Third, errors due to incorrect merges and errors in the reads themselves are conflated; since the former are due to the specific software used for overlapping, and are also a function of the overlap length, you can't really draw a conclusion about the error rates of overlapping reads using any methodology but the one described in the paper. Unfortunately, it's not described in the paper - rather, they sort of hint that it's described here, where I guess it occurs in the make.contigs command. I have not tested that, but would be very surprised if it was the best available tool for the purpose.

Fourth, 2x150 reads have a much lower error rate than 2x250 reads. If they overlap by 50bp, then the only nonoverlapping portion is the first and last 100bp, which have around a peak 0.2% error rate for R1 and 0.5% error rate for R2 (average is lower), including all reads with no quality-filtering. Those are on HiSeq; MiSeq error rates are generally lower.

Longer reads and longer overlaps are better, of course. But 2x150 is viable as long as there is sufficient overlap to merge, and you can tolerate a fraction of a percent error rate in the non-double-sequenced portion.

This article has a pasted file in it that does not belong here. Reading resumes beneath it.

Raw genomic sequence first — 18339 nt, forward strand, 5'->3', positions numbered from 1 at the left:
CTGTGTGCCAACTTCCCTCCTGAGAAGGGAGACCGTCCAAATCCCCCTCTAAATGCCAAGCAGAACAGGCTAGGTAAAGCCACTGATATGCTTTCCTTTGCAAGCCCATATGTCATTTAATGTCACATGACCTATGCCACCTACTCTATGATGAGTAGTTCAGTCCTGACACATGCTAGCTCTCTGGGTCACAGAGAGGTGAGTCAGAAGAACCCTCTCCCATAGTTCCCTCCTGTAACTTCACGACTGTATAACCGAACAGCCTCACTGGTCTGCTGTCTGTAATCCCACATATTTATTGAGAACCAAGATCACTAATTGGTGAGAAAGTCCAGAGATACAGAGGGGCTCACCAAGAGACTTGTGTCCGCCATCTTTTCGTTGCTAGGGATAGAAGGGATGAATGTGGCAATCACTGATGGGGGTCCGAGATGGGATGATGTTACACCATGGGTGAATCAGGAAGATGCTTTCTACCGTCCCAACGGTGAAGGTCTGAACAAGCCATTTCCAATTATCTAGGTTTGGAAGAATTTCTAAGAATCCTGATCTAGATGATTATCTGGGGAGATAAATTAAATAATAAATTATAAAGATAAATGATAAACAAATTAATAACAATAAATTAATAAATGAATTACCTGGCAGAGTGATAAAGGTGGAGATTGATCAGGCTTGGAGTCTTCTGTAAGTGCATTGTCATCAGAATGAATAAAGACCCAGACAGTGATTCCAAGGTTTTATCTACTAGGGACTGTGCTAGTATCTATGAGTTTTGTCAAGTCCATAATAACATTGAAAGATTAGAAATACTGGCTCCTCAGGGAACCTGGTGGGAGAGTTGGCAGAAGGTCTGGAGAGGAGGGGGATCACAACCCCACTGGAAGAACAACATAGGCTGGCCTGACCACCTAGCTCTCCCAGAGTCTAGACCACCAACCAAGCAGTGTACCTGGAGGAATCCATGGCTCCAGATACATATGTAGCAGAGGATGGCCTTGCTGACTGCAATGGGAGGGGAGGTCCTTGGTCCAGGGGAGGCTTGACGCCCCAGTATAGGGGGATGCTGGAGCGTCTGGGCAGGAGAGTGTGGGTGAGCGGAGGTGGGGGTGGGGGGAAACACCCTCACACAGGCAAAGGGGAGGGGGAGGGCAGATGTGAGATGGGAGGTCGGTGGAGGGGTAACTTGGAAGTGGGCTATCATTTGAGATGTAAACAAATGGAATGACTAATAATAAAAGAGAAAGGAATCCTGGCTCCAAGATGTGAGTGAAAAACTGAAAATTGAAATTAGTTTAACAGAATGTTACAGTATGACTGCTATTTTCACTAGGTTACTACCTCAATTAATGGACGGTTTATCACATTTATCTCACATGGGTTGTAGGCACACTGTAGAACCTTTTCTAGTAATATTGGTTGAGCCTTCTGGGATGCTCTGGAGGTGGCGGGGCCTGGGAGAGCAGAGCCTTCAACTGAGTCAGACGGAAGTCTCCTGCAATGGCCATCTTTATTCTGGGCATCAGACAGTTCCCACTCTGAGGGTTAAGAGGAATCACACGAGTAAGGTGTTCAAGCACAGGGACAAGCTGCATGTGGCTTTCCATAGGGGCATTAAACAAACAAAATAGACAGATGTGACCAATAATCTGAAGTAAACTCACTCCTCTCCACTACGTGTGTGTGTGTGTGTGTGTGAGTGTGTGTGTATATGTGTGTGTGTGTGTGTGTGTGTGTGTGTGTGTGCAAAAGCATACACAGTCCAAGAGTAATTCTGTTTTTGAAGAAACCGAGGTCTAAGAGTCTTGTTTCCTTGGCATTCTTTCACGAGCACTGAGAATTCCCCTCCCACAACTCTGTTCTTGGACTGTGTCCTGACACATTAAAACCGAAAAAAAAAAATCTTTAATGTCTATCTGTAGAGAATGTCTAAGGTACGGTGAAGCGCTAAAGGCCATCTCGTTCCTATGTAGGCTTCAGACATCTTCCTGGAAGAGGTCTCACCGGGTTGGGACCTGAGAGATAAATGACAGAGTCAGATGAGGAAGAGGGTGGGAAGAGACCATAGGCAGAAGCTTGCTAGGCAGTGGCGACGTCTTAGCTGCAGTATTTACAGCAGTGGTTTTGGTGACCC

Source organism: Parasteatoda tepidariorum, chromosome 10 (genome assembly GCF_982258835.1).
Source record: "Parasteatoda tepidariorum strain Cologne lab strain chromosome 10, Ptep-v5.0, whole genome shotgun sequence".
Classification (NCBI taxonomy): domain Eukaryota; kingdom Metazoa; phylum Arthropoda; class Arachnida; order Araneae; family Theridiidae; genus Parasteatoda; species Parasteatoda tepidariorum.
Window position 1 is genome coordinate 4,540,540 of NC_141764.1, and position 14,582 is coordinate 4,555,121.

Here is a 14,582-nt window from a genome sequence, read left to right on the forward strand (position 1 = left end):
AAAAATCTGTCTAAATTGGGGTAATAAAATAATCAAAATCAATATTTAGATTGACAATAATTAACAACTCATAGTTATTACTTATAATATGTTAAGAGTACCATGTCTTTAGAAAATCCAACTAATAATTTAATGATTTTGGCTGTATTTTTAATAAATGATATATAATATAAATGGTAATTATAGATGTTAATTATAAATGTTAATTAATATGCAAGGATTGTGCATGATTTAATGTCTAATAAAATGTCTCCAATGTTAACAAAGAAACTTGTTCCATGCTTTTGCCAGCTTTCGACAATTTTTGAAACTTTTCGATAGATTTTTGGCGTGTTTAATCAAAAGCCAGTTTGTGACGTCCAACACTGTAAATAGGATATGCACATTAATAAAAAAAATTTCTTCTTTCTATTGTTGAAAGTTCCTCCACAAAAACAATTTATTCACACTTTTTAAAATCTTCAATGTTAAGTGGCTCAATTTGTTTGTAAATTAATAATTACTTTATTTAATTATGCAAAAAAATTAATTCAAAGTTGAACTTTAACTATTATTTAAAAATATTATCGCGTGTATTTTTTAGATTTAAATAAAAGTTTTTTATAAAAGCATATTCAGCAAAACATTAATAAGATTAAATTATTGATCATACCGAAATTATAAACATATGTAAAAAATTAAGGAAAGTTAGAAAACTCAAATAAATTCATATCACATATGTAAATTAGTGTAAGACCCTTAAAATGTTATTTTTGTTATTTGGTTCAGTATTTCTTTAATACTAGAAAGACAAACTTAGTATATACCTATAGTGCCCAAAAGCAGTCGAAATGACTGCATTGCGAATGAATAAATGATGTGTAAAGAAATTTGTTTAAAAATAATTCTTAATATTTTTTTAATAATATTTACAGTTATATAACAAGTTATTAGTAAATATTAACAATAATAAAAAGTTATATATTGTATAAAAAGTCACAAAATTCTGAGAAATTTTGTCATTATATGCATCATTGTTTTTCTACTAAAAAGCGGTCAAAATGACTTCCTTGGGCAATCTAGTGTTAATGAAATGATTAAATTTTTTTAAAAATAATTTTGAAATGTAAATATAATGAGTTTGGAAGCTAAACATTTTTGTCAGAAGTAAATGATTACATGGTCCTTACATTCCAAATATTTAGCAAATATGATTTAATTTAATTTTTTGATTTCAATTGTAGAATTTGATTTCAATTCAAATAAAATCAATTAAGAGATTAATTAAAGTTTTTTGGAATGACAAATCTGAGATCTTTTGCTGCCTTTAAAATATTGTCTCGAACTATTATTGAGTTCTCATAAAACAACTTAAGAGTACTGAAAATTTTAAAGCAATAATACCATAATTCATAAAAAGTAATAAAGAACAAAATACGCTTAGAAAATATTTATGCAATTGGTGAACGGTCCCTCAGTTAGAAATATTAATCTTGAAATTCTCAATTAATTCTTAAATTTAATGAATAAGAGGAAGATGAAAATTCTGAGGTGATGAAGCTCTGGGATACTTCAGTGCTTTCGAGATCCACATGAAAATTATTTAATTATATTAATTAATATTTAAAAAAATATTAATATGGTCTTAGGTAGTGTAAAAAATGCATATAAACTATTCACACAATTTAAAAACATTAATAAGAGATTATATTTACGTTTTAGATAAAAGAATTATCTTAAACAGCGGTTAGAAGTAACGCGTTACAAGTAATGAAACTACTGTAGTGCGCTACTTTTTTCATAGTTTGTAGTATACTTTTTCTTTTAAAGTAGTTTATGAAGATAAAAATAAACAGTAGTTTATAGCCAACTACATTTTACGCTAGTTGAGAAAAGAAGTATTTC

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Old 10-16-2015, 12:15 PM   #7
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If you are sequencing amplicons for 16s you need to cluster the sequences into OTUs. the more sequencing errors you have the more spurious OTUs you generate-which massively increases the memory require to cluster those (assuming you are doing de novo clustering). If you get them clustered, you then will waste a lot of time trying to find meaning in the sequencing noise or you can just throw out all of the rare OTUs which means that you will be throwing out good data along with the bad because you can't tell the difference between the good and bad rares. Ecologically this matters, for a cancer panel-maybe it doesn't.